Do you have a malpractice case?

Mark Perenich Personal Injury Attorney, Clearwater

What you should know about your potential medical malpractice case

There are certain things you have to keep in mind when considering a malpractice case, here are some guidelines for filing a malpractice case.
Basics for filing a claim:
  • A doctor-patient relationship must exist. In other words you cannot sue your friend’s doctor because he told your friend something that you thought caused yourself damages.
  • A doctor must have been negligent. Translation: you cannot sue your doctor because they made you mad. On the other hand, you do have a case if your doctor was not reasonably skillful and careful (negligent).
  • A doctor’s negligence caused injury. This means you sustained some sort of injury in result of your doctor not being careful/skillful.  This is usually when you need an expert to vouch for your case.
  • Your injuries caused damages. This means you have sustained physical or mental injury, lost wages, and/or lost earning capacity.
Common types of medical malpractice cases.
-Failure to diagnose
-Improper Treatment
-Failure To Warn Patients of Known Risks
Each state has specific rules and exceptions regarding malpractice case,  it’s important to be aware of them. Below are Florida’s statute of limitations.
  • Time limits to file a malpractice cases are usually between six months and two years.
  • Many states require a patient to be heard in front of a review panel in order to determine whether or not there is a malpractice case.
  • Also in certain states you must notify the physician.
  • And lastly expert opinions are usually needed during trial 

The Florida Medical Malpractice Statute of limitations is as follows.


(b)?An action for medical malpractice shall be commenced within 2 years from the time the incident giving rise to the action occurred or within 2 years from the time the incident is discovered, or should have been discovered with the exercise of due diligence; however, in no event shall the action be commenced later than 4 years from the date of the incident or occurrence out of which the cause of action accrued, except that this 4-year period shall not bar an action brought on behalf of a minor on or before the child’s eighth birthday. An “action for medical malpractice” is defined as a claim in tort or in contract for damages because of the death, injury, or monetary loss to any person arising out of any medical, dental, or surgical diagnosis, treatment, or care by any provider of health care. The limitation of actions within this subsection shall be limited to the health care provider and persons in privity with the provider of health care. In those actions covered by this paragraph in which it can be shown that fraud, concealment, or intentional misrepresentation of fact prevented the discovery of the injury the period of limitations is extended forward 2 years from the time that the injury is discovered or should have been discovered with the exercise of due diligence, but in no event to exceed 7 years from the date the incident giving rise to the injury occurred, except that this 7-year period shall not bar an action brought on behalf of a minor on or before the child’s eighth birthday. This paragraph shall not apply to actions for which ss. 766.301766.316 provide the exclusive remedy.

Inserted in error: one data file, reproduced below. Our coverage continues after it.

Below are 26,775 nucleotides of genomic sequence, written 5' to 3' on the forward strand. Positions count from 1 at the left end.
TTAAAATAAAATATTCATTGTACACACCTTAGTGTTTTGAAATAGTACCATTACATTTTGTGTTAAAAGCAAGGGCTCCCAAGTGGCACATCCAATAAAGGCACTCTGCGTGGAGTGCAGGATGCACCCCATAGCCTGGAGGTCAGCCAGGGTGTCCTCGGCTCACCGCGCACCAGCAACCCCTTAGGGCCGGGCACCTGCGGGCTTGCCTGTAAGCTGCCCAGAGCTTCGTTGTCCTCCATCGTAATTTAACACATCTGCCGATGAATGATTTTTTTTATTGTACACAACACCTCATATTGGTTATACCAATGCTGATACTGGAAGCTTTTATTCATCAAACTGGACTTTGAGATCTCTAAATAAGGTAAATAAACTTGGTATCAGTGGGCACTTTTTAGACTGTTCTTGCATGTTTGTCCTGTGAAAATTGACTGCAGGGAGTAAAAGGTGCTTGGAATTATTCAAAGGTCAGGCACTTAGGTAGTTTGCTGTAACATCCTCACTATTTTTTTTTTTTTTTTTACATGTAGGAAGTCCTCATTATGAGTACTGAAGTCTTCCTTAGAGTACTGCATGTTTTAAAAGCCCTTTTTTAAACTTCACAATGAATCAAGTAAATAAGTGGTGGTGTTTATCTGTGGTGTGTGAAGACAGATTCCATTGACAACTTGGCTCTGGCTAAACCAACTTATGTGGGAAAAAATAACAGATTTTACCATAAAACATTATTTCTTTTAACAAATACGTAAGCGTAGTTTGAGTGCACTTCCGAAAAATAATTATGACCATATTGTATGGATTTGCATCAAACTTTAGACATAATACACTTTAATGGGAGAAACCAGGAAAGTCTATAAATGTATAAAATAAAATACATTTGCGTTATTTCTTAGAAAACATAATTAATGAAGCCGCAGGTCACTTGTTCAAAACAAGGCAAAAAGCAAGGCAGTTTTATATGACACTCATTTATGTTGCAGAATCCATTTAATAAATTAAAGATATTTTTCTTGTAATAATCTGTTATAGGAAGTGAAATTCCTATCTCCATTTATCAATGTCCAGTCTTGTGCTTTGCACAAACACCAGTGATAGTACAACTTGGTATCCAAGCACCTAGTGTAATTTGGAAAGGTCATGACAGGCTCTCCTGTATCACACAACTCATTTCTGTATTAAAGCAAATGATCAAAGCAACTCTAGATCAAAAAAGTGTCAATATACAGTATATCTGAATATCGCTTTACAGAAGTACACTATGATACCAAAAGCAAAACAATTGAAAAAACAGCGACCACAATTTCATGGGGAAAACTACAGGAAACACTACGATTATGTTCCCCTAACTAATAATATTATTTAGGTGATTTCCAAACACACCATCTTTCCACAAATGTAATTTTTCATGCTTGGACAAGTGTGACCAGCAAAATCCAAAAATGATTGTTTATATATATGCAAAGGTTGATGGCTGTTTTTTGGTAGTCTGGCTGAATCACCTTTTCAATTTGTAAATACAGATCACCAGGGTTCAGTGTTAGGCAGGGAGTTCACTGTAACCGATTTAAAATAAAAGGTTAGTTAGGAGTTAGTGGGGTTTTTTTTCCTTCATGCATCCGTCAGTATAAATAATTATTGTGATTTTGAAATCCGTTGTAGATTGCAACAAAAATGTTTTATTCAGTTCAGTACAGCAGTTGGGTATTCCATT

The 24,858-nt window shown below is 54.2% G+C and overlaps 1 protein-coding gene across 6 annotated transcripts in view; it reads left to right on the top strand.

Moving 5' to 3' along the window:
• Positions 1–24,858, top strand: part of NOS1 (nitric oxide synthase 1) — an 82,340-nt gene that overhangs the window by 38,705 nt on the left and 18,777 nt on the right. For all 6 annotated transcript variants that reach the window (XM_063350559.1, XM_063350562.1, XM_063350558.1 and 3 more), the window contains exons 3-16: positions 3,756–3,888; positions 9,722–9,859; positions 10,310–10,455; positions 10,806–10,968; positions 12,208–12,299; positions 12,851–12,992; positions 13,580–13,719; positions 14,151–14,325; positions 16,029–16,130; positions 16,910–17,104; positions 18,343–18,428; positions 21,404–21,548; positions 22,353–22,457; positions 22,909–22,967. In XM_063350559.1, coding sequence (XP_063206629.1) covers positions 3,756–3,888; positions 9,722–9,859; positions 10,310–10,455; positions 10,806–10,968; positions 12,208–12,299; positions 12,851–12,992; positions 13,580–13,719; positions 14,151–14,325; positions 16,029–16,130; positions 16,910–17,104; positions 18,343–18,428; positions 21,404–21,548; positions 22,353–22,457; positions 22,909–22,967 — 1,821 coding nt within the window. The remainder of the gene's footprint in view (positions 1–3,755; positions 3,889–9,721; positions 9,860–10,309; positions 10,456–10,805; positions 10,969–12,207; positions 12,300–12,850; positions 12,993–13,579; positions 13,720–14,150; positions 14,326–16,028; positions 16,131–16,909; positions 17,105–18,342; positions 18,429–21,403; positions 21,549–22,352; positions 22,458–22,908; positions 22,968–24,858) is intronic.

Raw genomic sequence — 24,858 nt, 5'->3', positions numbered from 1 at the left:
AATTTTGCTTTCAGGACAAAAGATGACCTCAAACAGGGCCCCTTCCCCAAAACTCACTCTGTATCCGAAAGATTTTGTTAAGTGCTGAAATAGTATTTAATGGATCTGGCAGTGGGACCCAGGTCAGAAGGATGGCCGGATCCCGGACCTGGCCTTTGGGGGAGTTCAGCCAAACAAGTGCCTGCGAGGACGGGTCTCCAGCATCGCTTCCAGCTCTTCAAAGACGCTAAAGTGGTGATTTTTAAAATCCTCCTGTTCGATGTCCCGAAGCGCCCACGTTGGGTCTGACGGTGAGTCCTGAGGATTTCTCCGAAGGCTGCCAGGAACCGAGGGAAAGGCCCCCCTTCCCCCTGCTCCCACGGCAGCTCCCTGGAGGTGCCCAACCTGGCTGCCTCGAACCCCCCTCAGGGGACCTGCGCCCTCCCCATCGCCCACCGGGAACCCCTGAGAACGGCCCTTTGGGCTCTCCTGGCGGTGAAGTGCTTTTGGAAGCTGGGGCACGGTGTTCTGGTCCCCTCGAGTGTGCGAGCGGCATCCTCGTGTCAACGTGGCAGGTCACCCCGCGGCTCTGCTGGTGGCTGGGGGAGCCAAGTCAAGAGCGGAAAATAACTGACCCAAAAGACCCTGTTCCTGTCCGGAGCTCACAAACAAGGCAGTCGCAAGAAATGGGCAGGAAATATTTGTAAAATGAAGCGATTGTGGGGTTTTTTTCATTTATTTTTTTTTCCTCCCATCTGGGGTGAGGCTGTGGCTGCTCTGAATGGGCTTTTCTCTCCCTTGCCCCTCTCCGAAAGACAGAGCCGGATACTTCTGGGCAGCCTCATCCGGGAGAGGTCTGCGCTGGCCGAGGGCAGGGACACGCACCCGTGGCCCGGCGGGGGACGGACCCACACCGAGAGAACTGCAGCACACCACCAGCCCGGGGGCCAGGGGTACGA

F.S. 95.11
Mark Perenich Personal Injury Attorney Clearwater

Personal Injury Lawsuits: Five Mistakes to Avoid to Win Your Case

Clearwater Personal Injury lawyer Mark Perenich

Today we have a guest post. Entitled:Injury

Personal Injury Lawsuits:  Five Mistakes to Avoid to Win Your Case

 If you are like most people, you never planned to be in an accident.  While it was always a remote possibility (accidents do happen) most people assume that if they are in an accident the loss will be minimal.  Perhaps some damage to the vehicle which will be covered by a liability insurance policy.   We don’t consider that we could be the ones that need repair after an accident (not just our cars) and that the injury we sustain can take months or even years to recover from.

When it comes to having a case or requesting fair compensation by law, automobile accidents are just one type of personal injury claim that can be made.  There are a variety of circumstances where individuals can suffer an accident or loss that makes a second party liable for damages depending on the circumstances.

Understand that any time you experience an event which causes you harm cognitively or physically, that there is a question of liability and a right to request compensation for loss.  Filing a personal injury suit is a means of insuring that the care, therapies or other treatments needed to recover from your loss will be there to allow you to heal and get back to your normal activities of life.

Some other common types of personal injury cases are:

  • Insurance Disputes
  • Long Term Disability
  • Boating Accidents
  • Trucking/Logistic Accidents
  • Motorcycle Accidents
  • Construction or Workplace Accidents
  • Child or Sexual Abuse